Preparing for the world of work can be nerve-racking in this day and age. Everyone knows that artificial intelligence (AI) and technology are changing the way we work and in a post-Covid world graduates need to be ready to adapt to new roles, but what skills specifically can help get them there?
The World Economic Forum’s Future of Jobs Report lists critical thinking and problem solving as priority skills, but is seems that even what defines critical thinking is shifting.
In the past, critical thinking involved reflection, independent thought, and the ability to remain objective while searching for a solution. This is not an ideal method anymore — it simply doesn’t hold up to the complexity, ambiguity and disruption of the world in which we live.
The critical thinking and problem-solving skills that are the most relevant today and will be in even more in demand in the future take a human-centred approach that is big on problem exploration, empathy and co-creation, understands the value in connecting with local realities, knowledge and systems, and recognises the power of creativity and wild ideas. This is called design-led thinking.
Are you a design thinker?
Yes, you are! We all have the ability to empathise with people who face challenges that need to be solved. We also know how important it is to put our heads together to address complex problems, and we appreciate that diversity gives us a rich basket of local knowledge to draw on. And even if you haven’t used visual thinking or had a wild idea since Grade R, we’re all still capable of developing a creative way to think.
Unlocking the power of design-led thinking is accessible to everyone. Microsoft’s managing director for Singapore, Kevin Wo, has called design thinking a key skill for mastering the future. And in the next five years it will likely become standard practice everywhere because it’s by far the most effective tool we have to help us find the best solutions to the world’s biggest problems in a meaningful and sustainable way.
What employers look for
Doing business in a globalised world means that everything is becoming more intertwined and connecting us in ways they never have before. Design thinking provides a way to engage with this complexity in a creative and regenerative way.
Design-led thinking is so compelling and is growing to such an extent that design-led thinkers who understand its concepts and can apply the tools and techniques needed to help solve ambiguous or complex challenges while coping with a high degree of uncertainty are highly sought-after.
Design thinking has the potential to unleash people’s creative energies, win their commitment, and radically improve processes, argues Jeanne Liedtka in Harvard Business Review. One of the reasons it’s thought to be so effective is that its approach helps to counteract human biases that thwart creativity while at the same time following a structured process to tackle a particular challenge.
Our hope for a sustainable future
This ability to do things differently is especially needed when trying to meet the expectations placed on industries and organisations to design products and services that help build a sustainable future. Solving such big and intractable problems by choosing from a set of worn-out strategies just doesn’t cut it anymore.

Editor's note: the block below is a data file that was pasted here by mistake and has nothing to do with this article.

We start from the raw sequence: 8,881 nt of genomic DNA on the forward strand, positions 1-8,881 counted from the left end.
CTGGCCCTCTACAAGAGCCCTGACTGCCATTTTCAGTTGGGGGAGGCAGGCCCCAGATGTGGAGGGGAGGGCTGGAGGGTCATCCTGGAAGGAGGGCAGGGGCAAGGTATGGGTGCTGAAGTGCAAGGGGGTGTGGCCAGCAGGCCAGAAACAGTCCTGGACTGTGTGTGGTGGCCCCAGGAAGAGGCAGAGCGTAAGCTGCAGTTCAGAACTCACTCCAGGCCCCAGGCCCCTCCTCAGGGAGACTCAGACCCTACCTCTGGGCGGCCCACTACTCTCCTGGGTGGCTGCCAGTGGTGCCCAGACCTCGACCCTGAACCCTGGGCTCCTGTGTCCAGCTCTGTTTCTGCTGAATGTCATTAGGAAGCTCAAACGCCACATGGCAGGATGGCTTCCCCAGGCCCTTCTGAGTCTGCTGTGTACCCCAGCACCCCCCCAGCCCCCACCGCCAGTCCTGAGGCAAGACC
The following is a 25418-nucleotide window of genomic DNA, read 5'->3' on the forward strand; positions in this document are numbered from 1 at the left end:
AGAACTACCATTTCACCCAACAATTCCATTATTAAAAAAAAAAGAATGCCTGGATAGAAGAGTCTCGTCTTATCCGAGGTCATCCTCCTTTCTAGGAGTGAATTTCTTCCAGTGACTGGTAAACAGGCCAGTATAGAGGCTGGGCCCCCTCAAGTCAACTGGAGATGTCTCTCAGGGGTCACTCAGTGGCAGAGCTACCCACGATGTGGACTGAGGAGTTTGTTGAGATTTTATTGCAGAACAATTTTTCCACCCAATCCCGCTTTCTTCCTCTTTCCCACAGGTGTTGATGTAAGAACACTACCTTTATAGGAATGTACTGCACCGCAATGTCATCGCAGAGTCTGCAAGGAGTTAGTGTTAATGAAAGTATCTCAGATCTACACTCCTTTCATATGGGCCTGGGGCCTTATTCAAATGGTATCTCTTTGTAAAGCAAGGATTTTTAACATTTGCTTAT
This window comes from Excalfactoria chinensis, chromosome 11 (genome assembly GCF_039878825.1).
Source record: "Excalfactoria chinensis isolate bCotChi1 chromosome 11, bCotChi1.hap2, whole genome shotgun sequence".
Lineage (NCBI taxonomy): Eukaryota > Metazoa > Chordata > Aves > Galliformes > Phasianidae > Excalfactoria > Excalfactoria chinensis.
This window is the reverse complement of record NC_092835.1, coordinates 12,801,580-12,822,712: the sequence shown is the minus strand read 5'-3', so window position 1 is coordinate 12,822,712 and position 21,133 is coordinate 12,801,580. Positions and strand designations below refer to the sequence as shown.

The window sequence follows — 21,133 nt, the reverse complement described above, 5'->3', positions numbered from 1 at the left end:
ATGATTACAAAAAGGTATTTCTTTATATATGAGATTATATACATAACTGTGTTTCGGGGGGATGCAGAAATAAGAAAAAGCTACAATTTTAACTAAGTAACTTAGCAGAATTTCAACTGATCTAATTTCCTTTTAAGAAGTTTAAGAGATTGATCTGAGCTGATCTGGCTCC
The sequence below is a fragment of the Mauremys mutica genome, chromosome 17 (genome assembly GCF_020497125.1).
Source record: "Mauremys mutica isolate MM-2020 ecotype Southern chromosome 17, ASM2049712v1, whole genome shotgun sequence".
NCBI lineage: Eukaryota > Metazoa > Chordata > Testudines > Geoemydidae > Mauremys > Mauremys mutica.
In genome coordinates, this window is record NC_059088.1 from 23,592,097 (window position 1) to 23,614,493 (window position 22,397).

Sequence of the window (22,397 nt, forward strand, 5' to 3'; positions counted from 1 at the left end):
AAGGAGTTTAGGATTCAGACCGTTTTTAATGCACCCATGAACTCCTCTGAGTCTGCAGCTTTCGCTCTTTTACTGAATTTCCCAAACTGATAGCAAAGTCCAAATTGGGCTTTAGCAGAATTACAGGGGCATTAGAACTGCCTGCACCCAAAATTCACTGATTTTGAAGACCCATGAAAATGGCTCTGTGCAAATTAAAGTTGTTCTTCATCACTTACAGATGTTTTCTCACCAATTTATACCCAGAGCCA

The UN Development Programme has been vocal about why it favours design thinking as the best tool to move organisations towards achieving the 17 global Sustainable Development Goals. This is because the approach, instead of being linear, involves looping back and forth through the various phases of ideation and exploration, gathering diverse points of view along the way, through synthesis, prototyping and testing. The resulting solutions are more likely to be sustainable precisely because they’re designed to evolve through a continuous feedback loop that places the needs and desires of the human beings most affected, at the centre of the solution, whether it’s a product, service or system.
Starting the design-led journey
Design thinking is more than a process or method used to solve a set of challenges. It’s a mindset, a way of thinking that can be applied over again to new challenges in any setting. Wherever innovation or a different way of thinking is needed, it can adjust to different programmes and curricula, methodologies and business practices, corporate strategies and social innovation models. Design thinkers learn how to see real-world problems and use tools and techniques in a way that leads to innovative solutions no matter what their location or context.
Since design thinking makes the world a better place, taking onboard the skills needed to apply it in practice is an exciting journey for every practitioner. No matter how big, small or niche the problem, there’s a solution waiting to be imagined.
But to get a real-world view of design thinking in practice, it’s important to participate in a programme that has partnerships with the private, public, academic and community-based sectors. This exposes students to experiential training that involves working on real-world projects and challenges.
Ultimately, the student of design thinking needs to arrive with an open mind and a curiosity, not only about what they can get from design thinking, but what they can add back to the process. We are all on a continuous journey towards building a better world that is easier to navigate and safer and more sustainable for all.
Richard Perez is the founding director of Africa’s first school dedicated to Design Thinking, the Hasso Plattner d-school at the University of Cape Town, which offers a number of teaching and learning courses including its flagship Foundation Programme in Design Thinking.